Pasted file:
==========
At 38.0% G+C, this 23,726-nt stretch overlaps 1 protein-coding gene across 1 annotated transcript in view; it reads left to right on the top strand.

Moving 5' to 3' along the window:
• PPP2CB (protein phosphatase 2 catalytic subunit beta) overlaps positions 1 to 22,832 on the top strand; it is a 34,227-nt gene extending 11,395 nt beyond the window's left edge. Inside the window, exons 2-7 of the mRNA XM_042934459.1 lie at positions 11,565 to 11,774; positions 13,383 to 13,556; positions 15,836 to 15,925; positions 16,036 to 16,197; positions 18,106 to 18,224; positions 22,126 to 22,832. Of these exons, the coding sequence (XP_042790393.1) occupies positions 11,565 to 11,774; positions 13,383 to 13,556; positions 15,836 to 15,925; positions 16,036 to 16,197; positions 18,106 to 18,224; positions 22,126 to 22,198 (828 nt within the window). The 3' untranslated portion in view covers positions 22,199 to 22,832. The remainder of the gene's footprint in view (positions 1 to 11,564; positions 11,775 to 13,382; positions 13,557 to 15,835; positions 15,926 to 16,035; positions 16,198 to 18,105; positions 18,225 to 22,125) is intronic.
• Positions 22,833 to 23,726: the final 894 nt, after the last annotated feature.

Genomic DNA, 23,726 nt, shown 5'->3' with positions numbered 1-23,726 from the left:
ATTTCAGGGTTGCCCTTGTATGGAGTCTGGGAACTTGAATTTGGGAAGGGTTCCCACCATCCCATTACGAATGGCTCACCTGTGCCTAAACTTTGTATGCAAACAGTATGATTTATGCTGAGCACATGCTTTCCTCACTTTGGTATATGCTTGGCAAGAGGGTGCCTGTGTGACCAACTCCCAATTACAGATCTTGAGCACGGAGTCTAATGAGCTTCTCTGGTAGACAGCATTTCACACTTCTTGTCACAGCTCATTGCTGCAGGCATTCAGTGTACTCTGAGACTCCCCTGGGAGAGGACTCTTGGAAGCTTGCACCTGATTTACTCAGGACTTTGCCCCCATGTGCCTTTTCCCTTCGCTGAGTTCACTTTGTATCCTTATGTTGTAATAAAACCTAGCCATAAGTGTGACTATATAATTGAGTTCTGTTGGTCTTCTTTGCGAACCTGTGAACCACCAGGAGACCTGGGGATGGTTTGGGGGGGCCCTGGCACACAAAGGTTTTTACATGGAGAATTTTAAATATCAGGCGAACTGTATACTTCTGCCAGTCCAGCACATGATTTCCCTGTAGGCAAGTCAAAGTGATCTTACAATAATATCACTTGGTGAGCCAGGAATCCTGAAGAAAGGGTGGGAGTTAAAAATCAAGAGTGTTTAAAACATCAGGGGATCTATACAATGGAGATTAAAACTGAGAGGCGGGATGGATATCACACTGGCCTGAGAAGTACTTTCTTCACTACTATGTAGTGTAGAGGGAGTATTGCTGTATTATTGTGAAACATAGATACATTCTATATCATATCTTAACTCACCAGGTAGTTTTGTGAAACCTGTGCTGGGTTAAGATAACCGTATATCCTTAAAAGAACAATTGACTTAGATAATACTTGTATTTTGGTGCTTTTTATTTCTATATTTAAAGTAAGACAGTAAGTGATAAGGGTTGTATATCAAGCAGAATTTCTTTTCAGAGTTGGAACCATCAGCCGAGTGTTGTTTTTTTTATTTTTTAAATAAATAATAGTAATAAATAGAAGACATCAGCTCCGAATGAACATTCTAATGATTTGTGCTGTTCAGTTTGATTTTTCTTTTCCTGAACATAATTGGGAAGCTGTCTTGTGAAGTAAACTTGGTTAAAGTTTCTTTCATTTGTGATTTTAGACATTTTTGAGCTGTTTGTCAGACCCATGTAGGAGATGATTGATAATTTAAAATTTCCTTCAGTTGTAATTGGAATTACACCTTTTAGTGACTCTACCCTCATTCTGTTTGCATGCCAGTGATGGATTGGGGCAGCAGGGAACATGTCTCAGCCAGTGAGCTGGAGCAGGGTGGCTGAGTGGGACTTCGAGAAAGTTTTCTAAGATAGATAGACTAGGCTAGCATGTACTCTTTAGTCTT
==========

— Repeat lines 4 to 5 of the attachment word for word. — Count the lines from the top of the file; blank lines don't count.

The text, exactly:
• Positions 22,833 to 23,726: the final 894 nt, after the last annotated feature.

Genomic DNA, 23,726 nt, shown 5'->3' with positions numbered 1-23,726 from the left: